I am at the BOP’s premier medical facility and I had COVID-19 for around 5 weeks before converting to negative in late June. All evidence points to overuse of the SHU here as the cause of the virus spreading on the compound. Being a medical place, not much happens here. So they use the SHU for anything and everything, it seems.

When a guy had money sent to another prisoner here, he was hit with a 299 shot (conduct that disrupts the “security or orderly running” of the institution), and was thrown in the SHU for a few days. Two days after he got out and was sent back to our unit, he tested positive and in short order one-third of our unit tested positive, including me.

This guy was exposed to a COVID-19-positive prisoner being isolated in the SHU and apparently brought it back to all of us. They locked up the positive guys, but then flipped and locked up the negative guys and brought back the positive guys to the unit. Now they have the leftover positive guys in the SHU, again, and the negative guys are back in the unit.

We have been shut down ever since then, which was May 12. But it’s of little help. The layout of the units here speeds the spread of any illness: we sleep in cubicles with the beds sticking up OVER the walls. Some beds are even just inches apart. I woke up one morning after the guy next to me kicked my arm. Their solution to prevent the virus? Sleep head to toe.

According to BOP policy and the CDC guidelines, the SHU is not supposed to be used for isolation of “airborne diseases” like COVID-19. PS-6190.04(9) (“Infectious Disease Management”) says that prisoners with or suspected of having an airborne disease must be isolated in a “negative pressure isolation room” that complies with “CDC recommendations.” And PS-6031.04(11) (“Patient Care”) says the same thing, that prisoners with “highly contagious airborne diseases” must be isolated in NPIRs or transferred to an institution or hospital with an NPIR.

Use of the SHU or a normal unit is not allowed, according to these policies. Adding to the problem, the clinical director here acknowledged that SHU rules trump medical treatment and she said that our treatment in the SHU was “inhumane.” I was denied all medical care for the virus in the SHU “because I was in the SHU,” a nurse told me. She couldn’t give me any medication, not even Tylenol, that wasn’t prescribed by a doctor. I needlessly suffered because they isolated me in the SHU.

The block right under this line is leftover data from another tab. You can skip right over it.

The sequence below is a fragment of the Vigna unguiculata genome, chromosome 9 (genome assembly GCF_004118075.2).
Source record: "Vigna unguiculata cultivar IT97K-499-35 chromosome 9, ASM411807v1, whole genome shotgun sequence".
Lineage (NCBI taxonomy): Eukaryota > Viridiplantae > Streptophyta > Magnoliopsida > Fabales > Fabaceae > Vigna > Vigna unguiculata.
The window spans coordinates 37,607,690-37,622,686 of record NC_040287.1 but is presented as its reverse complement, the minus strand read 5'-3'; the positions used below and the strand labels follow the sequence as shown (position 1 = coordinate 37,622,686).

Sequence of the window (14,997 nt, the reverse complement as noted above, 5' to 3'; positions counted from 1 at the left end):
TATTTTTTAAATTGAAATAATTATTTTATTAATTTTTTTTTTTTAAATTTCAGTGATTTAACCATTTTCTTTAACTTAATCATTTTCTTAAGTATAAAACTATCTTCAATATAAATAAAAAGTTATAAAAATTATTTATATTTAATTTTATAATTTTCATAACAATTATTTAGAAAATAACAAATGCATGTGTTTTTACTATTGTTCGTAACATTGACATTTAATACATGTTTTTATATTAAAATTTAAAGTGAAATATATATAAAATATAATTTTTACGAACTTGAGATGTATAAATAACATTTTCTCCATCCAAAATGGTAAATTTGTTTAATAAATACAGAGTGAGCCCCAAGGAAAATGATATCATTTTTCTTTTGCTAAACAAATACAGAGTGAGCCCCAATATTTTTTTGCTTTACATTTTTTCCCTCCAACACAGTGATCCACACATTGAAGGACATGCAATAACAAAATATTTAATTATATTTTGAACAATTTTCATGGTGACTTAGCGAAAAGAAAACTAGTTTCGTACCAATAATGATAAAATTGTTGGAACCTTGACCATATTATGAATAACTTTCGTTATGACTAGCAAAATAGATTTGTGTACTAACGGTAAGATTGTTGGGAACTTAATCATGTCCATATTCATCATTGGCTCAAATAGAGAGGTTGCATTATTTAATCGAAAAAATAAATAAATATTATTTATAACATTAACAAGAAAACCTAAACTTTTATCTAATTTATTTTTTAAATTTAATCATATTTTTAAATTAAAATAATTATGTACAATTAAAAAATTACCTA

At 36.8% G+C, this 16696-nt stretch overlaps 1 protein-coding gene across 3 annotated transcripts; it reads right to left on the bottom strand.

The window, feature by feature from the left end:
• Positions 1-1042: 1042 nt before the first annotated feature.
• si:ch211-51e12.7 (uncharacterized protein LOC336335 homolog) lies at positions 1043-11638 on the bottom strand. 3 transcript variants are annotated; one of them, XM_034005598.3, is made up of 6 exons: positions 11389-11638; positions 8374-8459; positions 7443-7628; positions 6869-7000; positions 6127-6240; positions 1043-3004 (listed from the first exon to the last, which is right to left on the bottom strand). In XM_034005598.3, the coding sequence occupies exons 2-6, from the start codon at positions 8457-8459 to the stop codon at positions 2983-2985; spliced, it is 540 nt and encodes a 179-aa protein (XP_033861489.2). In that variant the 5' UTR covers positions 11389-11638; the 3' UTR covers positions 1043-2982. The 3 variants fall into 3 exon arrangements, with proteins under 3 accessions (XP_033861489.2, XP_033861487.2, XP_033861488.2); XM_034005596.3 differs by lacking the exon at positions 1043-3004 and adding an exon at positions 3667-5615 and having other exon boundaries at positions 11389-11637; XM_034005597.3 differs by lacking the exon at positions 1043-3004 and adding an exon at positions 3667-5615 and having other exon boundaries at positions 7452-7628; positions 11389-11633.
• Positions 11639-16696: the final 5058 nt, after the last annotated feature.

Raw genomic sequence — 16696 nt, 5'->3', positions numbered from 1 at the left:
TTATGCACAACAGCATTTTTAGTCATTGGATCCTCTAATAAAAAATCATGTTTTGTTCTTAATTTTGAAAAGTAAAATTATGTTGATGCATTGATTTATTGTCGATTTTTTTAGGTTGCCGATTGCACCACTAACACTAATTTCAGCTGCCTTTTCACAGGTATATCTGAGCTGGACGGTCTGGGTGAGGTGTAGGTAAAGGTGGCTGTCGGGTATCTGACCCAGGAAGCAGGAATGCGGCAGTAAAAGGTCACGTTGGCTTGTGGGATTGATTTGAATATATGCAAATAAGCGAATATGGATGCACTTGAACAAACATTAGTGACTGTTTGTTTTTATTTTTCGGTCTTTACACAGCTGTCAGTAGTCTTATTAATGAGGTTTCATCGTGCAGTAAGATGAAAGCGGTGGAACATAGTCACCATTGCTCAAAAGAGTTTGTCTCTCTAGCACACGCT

In addition to the indifference of the BOP to this virus by ignoring policies and CDC guidelines, they are also locking up prisoners here who have converted to negative, “just in case.” At first it was for a week, then the acting warden caved and reduced it to 3 days. When medical was asked about this, they said that the acting warden “actually went against medical advice” with this new rule and that “it doesn’t make sense” because the SHU is where the virus is prevalent here.

Some staff here say that this place only having 60 or so cases and a few deaths is nothing compared to other prisons with hundreds of cases. But I think that’s the wrong measuring stick to gauge whether a prison is handling the epidemic properly. It gives prison officials a false incentive to sit back and do nothing, as long as their prison isn’t “as bad” as another prison. Instead, I think whether a prison follows the policies and guidelines that were established in 2014, long before this virus hit, would be the correct way to measure whether prison officials are handling the virus properly at a prison.

The Office of the Inspector General has invited prisoners and the public to send any concerns over the treatment of prisoners with COVID-19 and the handling of the virus to: OIG COVID Complaints, 950 Pennsylvania Ave. NW, Washington, DC 20530. This was posted here but it was taken down when our old warden left and we got an acting warden who staff says keeps everyone in the dark and goes “day to day” without a plan.

Other articles by Dale Chappell:
Running into Ruin

About Dale Chappell

Dale Chappell is a staff writer for Prison Legal News and Criminal Legal News magazines, whose writings on criminal justice issues have been quoted by national outlets such as the Washington Post and the Rutherford Institute. A 20-year career firefighter and paramedic, he turned to helping prisoners after seeing the tactics used by the government to make sure the U.S. stays ahead of every other country in imprisoning its citizens. He is a member of the National Lawyers Guild and has helped dozens of prisoners correct their wrongful sentences and convictions. He is the author of two books (so far) in conjunction with attorney Brandon Sample: WinningCites: Section 2255, A Handbook for Prisoners and Lawyers, and WinningCites: Attacking the Guilty Plea. He joins sentencing.net as an author with experience focusing on current trends in the federal courts on sentencing and postconviction issues.

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